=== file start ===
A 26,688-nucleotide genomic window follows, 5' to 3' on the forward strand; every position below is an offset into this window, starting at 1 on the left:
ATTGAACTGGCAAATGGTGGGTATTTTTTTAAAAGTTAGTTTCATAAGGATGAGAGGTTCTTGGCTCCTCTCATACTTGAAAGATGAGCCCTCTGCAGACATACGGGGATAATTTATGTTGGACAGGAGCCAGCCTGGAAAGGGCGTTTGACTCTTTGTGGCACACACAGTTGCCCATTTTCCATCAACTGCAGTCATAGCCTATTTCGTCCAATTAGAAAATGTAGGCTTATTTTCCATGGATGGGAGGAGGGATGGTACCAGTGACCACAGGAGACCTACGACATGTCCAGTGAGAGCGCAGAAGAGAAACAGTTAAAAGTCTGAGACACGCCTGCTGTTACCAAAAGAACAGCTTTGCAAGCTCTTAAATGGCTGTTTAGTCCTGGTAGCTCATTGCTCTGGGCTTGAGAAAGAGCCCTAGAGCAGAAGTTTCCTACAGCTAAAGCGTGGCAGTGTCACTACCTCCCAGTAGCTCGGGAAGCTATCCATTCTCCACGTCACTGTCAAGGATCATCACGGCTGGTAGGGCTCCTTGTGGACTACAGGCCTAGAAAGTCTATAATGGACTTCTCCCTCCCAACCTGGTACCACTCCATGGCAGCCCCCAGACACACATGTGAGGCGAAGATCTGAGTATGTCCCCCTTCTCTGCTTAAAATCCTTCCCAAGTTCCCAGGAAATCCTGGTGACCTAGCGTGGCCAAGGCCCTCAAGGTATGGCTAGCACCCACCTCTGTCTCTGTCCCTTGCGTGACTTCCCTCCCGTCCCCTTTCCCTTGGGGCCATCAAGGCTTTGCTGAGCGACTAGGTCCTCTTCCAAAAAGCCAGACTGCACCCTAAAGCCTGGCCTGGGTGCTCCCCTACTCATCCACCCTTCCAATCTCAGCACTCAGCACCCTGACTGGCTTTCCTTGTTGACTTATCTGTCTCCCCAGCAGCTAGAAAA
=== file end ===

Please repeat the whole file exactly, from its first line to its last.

A 26,688-nucleotide genomic window follows, 5' to 3' on the forward strand; every position below is an offset into this window, starting at 1 on the left:
ATTGAACTGGCAAATGGTGGGTATTTTTTTAAAAGTTAGTTTCATAAGGATGAGAGGTTCTTGGCTCCTCTCATACTTGAAAGATGAGCCCTCTGCAGACATACGGGGATAATTTATGTTGGACAGGAGCCAGCCTGGAAAGGGCGTTTGACTCTTTGTGGCACACACAGTTGCCCATTTTCCATCAACTGCAGTCATAGCCTATTTCGTCCAATTAGAAAATGTAGGCTTATTTTCCATGGATGGGAGGAGGGATGGTACCAGTGACCACAGGAGACCTACGACATGTCCAGTGAGAGCGCAGAAGAGAAACAGTTAAAAGTCTGAGACACGCCTGCTGTTACCAAAAGAACAGCTTTGCAAGCTCTTAAATGGCTGTTTAGTCCTGGTAGCTCATTGCTCTGGGCTTGAGAAAGAGCCCTAGAGCAGAAGTTTCCTACAGCTAAAGCGTGGCAGTGTCACTACCTCCCAGTAGCTCGGGAAGCTATCCATTCTCCACGTCACTGTCAAGGATCATCACGGCTGGTAGGGCTCCTTGTGGACTACAGGCCTAGAAAGTCTATAATGGACTTCTCCCTCCCAACCTGGTACCACTCCATGGCAGCCCCCAGACACACATGTGAGGCGAAGATCTGAGTATGTCCCCCTTCTCTGCTTAAAATCCTTCCCAAGTTCCCAGGAAATCCTGGTGACCTAGCGTGGCCAAGGCCCTCAAGGTATGGCTAGCACCCACCTCTGTCTCTGTCCCTTGCGTGACTTCCCTCCCGTCCCCTTTCCCTTGGGGCCATCAAGGCTTTGCTGAGCGACTAGGTCCTCTTCCAAAAAGCCAGACTGCACCCTAAAGCCTGGCCTGGGTGCTCCCCTACTCATCCACCCTTCCAATCTCAGCACTCAGCACCCTGACTGGCTTTCCTTGTTGACTTATCTGTCTCCCCAGCAGCTAGAAAA